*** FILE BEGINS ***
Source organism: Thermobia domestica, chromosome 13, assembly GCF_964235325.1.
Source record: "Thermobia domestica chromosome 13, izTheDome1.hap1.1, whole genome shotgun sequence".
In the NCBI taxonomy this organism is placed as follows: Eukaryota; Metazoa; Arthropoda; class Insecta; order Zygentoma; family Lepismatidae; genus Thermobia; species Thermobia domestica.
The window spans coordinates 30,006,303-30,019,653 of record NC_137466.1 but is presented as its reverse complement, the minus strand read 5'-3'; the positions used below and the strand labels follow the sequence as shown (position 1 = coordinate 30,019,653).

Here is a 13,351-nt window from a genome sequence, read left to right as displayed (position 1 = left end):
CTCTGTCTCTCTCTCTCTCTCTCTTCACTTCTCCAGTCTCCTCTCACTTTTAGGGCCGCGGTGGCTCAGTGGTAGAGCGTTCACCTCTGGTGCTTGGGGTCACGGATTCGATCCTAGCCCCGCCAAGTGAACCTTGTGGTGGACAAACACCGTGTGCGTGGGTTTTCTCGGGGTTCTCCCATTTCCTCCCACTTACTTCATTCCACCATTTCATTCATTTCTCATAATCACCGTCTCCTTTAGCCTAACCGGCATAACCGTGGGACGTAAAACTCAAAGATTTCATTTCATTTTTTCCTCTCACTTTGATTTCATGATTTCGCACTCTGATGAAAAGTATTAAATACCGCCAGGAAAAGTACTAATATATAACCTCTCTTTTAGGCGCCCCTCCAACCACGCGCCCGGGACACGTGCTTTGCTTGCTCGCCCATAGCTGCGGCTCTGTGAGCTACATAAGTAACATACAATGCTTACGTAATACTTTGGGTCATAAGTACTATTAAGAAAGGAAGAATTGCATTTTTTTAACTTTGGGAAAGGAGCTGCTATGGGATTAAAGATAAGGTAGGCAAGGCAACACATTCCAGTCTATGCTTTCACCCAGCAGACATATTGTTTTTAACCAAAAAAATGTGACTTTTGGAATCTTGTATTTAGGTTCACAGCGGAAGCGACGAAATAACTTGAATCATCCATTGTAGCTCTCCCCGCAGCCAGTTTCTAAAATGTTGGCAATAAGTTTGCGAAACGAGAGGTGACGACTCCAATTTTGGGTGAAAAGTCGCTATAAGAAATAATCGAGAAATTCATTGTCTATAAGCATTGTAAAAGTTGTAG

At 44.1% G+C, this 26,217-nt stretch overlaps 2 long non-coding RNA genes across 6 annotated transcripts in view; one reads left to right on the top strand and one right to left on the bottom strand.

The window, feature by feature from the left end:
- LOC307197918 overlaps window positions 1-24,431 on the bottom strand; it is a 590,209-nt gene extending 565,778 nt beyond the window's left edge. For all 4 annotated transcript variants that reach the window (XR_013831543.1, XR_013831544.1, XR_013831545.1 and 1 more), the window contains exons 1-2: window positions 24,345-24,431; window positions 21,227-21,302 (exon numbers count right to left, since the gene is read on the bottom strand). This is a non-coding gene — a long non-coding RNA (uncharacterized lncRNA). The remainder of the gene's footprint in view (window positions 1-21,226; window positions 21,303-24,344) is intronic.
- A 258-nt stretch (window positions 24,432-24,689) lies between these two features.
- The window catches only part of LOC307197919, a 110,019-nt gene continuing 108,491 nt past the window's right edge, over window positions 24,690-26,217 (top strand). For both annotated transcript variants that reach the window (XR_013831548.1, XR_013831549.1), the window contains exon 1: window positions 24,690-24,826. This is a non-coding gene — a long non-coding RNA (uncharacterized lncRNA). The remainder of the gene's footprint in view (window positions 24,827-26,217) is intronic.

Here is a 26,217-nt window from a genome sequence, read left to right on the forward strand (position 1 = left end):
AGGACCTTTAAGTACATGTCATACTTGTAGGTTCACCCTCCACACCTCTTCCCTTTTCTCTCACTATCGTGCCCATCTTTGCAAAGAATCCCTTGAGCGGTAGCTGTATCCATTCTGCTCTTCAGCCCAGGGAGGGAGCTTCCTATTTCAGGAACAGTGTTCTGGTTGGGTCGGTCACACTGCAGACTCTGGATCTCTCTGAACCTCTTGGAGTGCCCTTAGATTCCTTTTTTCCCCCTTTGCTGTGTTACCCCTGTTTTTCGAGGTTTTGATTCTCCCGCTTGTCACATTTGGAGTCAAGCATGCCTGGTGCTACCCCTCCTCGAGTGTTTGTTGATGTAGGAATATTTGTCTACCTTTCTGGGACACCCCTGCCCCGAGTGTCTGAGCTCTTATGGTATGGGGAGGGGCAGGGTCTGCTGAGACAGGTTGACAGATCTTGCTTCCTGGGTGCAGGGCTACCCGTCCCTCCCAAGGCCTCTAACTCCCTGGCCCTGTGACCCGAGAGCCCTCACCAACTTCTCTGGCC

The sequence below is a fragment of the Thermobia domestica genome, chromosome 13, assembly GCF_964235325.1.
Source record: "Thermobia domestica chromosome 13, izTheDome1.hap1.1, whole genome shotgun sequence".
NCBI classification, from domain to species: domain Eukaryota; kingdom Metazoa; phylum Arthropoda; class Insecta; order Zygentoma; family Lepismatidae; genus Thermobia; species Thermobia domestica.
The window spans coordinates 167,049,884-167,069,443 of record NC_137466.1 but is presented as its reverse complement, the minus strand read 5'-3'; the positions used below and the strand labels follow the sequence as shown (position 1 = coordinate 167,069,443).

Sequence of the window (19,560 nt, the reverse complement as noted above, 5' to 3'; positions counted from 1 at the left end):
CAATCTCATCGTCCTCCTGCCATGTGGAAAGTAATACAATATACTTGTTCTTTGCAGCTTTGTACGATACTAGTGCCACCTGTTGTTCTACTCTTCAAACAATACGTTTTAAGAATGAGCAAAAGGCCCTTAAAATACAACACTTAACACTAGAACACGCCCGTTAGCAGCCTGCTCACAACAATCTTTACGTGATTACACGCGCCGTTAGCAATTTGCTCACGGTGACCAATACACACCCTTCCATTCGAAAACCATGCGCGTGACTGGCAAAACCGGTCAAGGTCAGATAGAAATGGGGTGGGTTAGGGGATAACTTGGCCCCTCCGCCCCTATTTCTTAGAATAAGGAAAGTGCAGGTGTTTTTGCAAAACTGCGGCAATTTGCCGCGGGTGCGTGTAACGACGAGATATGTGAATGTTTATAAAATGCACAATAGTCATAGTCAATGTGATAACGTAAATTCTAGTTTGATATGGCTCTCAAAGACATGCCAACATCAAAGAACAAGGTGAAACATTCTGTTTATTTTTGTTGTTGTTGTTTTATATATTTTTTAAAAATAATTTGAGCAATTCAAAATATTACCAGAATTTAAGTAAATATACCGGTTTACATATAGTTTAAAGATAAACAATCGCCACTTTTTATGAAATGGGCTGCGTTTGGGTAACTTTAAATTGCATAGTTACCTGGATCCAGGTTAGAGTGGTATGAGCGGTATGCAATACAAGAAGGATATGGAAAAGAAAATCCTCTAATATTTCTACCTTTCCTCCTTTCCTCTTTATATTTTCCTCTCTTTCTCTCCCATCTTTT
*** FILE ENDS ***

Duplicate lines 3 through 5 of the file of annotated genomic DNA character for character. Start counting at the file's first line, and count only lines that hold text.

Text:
In the NCBI taxonomy this organism is placed as follows: Eukaryota; Metazoa; Arthropoda; class Insecta; order Zygentoma; family Lepismatidae; genus Thermobia; species Thermobia domestica.
The window spans coordinates 30,006,303-30,019,653 of record NC_137466.1 but is presented as its reverse complement, the minus strand read 5'-3'; the positions used below and the strand labels follow the sequence as shown (position 1 = coordinate 30,019,653).

Here is a 13,351-nt window from a genome sequence, read left to right as displayed (position 1 = left end):